Cha created “In the News” to express “how everything is being sensationalized, and how manipulative things are in the media.” She hoped the piece would draw on the audience’s tendency to dramatize what they view. “There’s a violence in viewing itself, the act of fetishizing viewing,” she explained. Indeed, the progression of the piece forced the audience to pay attention, largely due to its many elements of mystery. At first, I wasn’t even sure where to stand: there was no clearly defined area that separated the audience from the performers. The other attendees and I simply stood around the gallery, and I expected that at one point, we would be instructed to go to one side or the other.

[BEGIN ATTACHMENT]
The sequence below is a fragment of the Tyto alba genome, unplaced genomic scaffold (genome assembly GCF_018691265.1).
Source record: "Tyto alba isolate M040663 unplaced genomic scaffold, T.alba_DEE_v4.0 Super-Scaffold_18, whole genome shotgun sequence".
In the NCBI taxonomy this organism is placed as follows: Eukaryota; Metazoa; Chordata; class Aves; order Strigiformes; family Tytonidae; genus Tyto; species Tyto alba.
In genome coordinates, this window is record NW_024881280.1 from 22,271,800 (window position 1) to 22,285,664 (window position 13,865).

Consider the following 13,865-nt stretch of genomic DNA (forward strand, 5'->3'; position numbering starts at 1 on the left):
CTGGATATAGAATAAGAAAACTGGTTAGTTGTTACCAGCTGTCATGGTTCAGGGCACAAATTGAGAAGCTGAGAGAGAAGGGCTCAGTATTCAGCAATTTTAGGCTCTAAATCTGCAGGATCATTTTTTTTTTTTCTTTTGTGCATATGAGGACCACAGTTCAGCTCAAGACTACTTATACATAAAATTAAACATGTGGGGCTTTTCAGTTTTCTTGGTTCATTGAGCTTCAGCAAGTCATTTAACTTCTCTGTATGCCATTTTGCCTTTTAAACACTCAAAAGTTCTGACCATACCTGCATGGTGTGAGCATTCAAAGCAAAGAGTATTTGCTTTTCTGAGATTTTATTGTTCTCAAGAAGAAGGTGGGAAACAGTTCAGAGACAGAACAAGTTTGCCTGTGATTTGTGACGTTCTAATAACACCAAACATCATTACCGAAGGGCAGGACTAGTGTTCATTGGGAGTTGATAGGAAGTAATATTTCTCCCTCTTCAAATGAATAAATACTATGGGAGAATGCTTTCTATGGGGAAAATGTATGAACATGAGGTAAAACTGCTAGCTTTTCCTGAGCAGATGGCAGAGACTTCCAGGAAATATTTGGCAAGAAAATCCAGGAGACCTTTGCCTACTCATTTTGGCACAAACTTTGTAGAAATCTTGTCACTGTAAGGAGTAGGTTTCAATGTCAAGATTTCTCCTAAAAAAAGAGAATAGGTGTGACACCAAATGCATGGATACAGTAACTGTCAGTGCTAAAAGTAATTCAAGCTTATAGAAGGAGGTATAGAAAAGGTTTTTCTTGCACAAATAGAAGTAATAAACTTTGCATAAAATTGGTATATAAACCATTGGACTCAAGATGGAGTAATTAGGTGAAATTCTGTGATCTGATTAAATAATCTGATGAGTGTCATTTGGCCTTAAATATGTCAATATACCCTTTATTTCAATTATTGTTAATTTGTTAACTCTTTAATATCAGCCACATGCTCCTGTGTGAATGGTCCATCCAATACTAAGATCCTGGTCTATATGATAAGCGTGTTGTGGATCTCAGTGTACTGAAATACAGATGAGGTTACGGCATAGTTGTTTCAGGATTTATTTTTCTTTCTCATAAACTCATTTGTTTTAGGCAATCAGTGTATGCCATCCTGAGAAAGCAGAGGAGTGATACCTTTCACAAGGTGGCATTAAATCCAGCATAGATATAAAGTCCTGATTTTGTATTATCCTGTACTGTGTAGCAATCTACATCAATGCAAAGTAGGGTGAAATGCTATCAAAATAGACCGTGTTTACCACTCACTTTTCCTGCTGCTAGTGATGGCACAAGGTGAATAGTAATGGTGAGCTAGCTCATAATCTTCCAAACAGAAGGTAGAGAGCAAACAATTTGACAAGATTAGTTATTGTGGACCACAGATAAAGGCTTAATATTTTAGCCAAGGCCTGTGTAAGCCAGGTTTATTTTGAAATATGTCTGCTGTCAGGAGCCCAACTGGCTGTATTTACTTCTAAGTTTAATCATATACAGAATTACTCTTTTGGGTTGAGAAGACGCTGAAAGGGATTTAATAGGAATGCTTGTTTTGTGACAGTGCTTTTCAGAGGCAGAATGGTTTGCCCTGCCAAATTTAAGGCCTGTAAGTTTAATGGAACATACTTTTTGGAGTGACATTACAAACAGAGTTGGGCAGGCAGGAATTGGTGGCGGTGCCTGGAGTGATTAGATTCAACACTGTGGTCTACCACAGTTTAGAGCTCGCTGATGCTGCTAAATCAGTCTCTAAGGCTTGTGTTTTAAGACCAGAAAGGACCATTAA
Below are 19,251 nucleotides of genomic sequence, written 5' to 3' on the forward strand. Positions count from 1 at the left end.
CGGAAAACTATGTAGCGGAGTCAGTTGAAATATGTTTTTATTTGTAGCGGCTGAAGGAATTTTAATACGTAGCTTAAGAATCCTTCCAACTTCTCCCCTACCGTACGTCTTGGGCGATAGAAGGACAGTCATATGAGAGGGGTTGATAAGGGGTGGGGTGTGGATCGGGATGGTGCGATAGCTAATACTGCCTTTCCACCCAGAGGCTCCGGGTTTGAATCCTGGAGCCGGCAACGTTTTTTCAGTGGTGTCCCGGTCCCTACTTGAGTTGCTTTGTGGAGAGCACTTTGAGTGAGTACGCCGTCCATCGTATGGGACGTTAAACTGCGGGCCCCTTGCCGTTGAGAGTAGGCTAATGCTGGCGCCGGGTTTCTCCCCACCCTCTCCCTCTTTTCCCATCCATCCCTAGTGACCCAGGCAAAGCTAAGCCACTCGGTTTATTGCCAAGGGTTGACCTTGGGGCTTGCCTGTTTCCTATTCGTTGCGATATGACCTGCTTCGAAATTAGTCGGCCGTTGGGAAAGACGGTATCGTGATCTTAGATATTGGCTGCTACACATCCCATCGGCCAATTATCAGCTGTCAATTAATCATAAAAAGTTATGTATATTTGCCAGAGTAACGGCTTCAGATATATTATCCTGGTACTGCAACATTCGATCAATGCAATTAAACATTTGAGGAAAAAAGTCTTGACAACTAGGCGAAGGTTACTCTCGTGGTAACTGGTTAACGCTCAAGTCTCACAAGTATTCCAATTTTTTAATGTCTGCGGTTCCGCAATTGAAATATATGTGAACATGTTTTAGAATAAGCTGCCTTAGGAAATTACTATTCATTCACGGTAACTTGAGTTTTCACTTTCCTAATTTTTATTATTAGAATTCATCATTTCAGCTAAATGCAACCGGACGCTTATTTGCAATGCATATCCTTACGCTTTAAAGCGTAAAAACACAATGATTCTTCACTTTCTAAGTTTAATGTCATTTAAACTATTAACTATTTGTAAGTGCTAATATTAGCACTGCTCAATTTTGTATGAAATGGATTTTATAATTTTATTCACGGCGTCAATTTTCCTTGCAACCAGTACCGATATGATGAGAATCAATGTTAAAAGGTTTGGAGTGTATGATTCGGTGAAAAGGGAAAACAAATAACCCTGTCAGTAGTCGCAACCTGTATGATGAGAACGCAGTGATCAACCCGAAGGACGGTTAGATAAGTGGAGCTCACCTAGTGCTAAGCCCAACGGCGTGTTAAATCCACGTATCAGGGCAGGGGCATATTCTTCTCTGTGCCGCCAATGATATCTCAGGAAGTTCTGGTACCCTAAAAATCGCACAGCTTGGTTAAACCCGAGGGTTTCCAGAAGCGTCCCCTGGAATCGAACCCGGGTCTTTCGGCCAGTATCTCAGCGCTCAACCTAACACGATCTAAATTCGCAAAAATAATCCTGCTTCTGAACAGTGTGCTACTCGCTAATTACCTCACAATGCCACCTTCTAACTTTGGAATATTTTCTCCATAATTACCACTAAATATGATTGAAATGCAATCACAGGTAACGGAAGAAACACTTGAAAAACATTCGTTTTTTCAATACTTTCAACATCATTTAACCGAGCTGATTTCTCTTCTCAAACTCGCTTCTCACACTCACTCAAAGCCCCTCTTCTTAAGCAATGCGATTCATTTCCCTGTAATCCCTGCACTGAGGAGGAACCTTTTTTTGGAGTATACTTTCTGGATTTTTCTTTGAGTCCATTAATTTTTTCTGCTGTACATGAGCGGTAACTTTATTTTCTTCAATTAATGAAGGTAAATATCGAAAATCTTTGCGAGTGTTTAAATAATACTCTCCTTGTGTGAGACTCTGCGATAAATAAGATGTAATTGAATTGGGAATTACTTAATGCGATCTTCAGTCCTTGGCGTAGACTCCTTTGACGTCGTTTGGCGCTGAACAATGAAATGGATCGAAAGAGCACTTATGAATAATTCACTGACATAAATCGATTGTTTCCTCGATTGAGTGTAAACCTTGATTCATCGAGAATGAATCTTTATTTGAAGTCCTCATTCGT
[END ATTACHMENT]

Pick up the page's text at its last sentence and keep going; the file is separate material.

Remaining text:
Instead, shortly after the event was slated to begin, and with no introduction, two actors catapulted into the expectant crowd, engaging in a choreographed physical fight. The confrontational encounter traveled all the way around the room, forcing the audience to accommodate the fight as it moved from one area to another. There was no designated performance space because the performance took place everywhere, utilizing the room to its fullest capacity.
“It felt really intense,” Cha said after the performance was over. “I just didn’t know what would happen with the audience, and…that’s what completed it, just having everyone be implicated in viewing it.”